Many people believe that genetics decides who becomes an addict. While genetics do play a role in how quickly a person can become addicted, more and more studies are proving that addiction is a direct result of trauma in a person’s life, most commonly childhood trauma. Though not all people who suffer through a traumatic event will develop an addiction, researchers believe that trauma is an underlying cause of addiction.
Substance abuse is used as a coping mechanism for those who have experienced trauma. Drugs and alcohol help people feel numb, empowered, calm, or relaxed, which many people have a hard time feeling while sober. An estimated 25 to 75% of people who survive abuse or trauma develop alcohol abuse issues, and accidents, illness, or natural disasters are associated with 10 to 33% of survivors reporting alcohol abuse.
Childhood trauma affects the brain. Compromising neural structure and function, it can leave a person susceptible to cognitive problems and psychiatric illnesses later in life – including schizophrenia, depression, bipolar disorder, PTSD, and substance abuse and addiction. Most commonly, this trauma that causes addiction is related to a relationship with another person. Common forms of trauma include neglect, physical or emotional abuse, incest, having a mentally ill or addicted parent, losing a parent to death or divorce, living in a home with domestic violence or having an incarcerated parent.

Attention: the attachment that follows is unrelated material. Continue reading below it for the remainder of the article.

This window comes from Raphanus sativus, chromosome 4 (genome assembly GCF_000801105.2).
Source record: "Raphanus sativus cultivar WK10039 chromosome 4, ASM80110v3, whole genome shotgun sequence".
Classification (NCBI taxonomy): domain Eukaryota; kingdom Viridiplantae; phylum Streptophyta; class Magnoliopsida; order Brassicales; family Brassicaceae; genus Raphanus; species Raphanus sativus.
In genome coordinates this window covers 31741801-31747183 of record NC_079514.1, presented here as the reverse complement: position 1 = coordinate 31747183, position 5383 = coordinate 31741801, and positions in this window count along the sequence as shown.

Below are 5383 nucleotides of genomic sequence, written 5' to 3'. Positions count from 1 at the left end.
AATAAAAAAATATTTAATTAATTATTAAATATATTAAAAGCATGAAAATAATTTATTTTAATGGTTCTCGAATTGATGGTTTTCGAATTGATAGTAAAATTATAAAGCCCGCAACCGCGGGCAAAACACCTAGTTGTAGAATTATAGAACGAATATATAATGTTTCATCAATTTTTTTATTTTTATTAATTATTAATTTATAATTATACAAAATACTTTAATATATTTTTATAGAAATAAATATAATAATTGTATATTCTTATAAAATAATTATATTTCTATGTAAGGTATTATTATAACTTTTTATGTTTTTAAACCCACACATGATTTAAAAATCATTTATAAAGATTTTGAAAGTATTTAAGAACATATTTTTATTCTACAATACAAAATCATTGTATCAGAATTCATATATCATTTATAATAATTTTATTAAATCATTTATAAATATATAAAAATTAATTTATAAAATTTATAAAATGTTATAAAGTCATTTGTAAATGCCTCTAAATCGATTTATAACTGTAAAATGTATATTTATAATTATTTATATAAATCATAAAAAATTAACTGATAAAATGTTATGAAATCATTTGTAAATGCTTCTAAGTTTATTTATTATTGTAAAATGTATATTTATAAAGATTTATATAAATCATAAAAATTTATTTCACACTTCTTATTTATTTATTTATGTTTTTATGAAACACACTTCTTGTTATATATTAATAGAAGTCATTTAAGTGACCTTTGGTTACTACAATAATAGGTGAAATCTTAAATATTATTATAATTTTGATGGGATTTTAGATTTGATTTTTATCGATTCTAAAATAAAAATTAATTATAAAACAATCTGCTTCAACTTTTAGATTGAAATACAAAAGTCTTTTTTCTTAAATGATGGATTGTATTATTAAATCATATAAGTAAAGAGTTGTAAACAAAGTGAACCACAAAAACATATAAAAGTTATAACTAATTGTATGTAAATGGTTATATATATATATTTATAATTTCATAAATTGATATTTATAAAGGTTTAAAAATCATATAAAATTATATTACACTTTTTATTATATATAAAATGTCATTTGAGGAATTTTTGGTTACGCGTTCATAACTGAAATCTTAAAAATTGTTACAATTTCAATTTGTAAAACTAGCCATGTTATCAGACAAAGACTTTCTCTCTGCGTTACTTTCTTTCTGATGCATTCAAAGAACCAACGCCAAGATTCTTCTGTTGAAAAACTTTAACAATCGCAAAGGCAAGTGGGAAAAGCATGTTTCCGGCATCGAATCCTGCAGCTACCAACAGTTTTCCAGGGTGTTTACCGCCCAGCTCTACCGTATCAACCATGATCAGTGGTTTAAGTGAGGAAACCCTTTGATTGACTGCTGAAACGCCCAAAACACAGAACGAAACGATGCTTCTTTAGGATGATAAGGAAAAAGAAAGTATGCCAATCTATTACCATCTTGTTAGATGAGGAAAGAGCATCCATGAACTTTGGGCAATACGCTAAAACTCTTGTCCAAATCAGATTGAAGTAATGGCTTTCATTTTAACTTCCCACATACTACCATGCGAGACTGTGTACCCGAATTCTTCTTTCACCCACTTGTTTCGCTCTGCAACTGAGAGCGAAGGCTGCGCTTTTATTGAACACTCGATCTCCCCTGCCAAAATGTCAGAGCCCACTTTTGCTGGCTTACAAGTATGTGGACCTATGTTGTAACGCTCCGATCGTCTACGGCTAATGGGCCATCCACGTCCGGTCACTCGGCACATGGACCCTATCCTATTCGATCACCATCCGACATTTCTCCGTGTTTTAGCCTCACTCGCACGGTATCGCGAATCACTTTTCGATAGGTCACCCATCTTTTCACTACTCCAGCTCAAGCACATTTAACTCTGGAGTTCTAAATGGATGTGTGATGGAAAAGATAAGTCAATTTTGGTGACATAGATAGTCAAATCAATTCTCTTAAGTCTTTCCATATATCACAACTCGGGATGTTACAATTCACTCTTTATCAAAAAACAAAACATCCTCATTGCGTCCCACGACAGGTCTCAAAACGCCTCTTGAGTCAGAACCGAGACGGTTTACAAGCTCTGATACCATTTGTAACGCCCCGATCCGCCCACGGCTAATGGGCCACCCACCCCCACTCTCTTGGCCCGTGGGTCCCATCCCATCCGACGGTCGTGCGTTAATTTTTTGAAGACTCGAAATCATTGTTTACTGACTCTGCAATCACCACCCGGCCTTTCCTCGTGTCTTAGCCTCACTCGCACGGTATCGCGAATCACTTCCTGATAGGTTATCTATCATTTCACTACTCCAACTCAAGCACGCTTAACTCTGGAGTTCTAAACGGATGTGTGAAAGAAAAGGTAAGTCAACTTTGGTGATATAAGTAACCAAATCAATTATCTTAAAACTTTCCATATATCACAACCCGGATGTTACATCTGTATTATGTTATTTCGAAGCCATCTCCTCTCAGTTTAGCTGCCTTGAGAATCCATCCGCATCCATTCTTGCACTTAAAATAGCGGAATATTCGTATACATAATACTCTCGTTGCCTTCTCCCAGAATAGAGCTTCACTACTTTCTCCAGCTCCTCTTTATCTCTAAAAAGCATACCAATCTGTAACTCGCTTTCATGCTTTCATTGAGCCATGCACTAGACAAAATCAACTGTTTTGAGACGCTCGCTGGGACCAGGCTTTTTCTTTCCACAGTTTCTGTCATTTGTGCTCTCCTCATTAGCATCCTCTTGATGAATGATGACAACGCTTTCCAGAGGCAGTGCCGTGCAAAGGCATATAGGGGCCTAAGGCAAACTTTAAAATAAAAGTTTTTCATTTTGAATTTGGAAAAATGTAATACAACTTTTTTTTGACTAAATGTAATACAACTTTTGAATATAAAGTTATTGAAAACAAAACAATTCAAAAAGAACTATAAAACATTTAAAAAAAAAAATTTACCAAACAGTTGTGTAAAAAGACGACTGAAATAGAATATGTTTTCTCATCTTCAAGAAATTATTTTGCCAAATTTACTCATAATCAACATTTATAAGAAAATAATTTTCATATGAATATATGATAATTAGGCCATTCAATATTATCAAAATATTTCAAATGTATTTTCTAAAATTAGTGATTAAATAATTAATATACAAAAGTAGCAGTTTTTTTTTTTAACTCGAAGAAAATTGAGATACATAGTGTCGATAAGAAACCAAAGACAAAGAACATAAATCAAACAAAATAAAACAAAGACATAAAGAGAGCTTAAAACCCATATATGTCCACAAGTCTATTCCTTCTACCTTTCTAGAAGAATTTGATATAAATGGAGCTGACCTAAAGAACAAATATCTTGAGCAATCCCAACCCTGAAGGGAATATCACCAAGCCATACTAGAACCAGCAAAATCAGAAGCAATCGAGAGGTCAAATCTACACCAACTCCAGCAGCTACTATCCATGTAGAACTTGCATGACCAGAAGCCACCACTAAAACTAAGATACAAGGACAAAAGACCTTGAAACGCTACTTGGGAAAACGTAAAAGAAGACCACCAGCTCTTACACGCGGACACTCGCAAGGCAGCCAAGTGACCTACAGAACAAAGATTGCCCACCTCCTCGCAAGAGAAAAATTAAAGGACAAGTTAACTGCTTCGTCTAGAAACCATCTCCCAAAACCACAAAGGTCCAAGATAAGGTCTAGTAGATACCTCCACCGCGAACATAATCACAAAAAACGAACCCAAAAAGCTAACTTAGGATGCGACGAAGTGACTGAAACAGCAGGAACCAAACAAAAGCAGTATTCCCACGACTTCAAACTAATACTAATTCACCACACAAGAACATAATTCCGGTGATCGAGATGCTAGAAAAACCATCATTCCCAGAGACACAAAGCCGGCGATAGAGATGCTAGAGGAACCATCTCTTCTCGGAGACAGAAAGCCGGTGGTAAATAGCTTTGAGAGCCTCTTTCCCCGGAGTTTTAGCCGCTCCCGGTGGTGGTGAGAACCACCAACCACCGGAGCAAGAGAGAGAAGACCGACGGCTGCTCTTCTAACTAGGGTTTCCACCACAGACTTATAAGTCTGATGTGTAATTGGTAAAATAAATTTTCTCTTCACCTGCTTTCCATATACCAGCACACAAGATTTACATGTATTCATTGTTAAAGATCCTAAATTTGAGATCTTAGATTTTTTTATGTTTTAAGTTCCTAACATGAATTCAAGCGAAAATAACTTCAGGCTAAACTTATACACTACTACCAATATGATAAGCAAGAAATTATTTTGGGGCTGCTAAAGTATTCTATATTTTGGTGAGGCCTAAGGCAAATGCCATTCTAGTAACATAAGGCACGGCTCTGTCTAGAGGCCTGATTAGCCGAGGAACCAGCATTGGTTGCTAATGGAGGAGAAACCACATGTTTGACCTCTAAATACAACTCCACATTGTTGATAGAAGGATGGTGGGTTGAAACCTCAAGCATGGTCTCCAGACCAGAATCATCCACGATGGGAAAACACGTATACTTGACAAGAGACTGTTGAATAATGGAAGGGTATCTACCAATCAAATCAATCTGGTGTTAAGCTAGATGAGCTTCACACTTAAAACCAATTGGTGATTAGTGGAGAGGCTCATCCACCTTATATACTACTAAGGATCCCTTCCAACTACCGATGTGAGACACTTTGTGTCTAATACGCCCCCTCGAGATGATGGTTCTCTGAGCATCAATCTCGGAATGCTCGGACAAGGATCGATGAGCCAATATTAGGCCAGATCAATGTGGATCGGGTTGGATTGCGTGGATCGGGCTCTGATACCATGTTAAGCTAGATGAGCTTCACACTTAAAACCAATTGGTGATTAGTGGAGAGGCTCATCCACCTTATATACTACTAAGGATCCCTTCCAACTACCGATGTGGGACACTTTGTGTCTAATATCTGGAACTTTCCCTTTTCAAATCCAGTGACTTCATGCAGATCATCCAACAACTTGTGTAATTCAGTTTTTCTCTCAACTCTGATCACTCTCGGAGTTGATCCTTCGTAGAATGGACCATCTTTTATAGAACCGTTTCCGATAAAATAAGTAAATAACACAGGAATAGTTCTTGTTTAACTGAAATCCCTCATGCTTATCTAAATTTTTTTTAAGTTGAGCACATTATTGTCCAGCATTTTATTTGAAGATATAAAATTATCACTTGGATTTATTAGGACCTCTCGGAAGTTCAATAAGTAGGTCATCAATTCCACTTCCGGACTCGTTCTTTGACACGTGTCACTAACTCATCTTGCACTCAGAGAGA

Many loved ones of addicts find that the way to treat addiction successfully is through social support. Empathy, compassion, and support from programs or friends and family helps addicts find comfort and safety in those around them rather than drugs or alcohol.
Free by the Sea offers inpatient residential treatment programs for drug and alcohol addiction. To speak with our dedicated and compassionate staff, contact us now. We help addicts identify trauma in their lives and overcome their need to treat it with drugs or alcohol. Find out more about program options from Free by the Sea today.
Dr. Richard Crabbe joined our team in 2019 as our psychiatrist and medical director. He attended the University of Ghana Medical School where he became a Medical Doctor in 1977. From 1978 through 1984, he was a medical officer in the Ghana Navy and provided a variety of services from general medicine to surgeries. He received his Certificate in General Psychology from the American Board of Psychology and Neurology in 2002.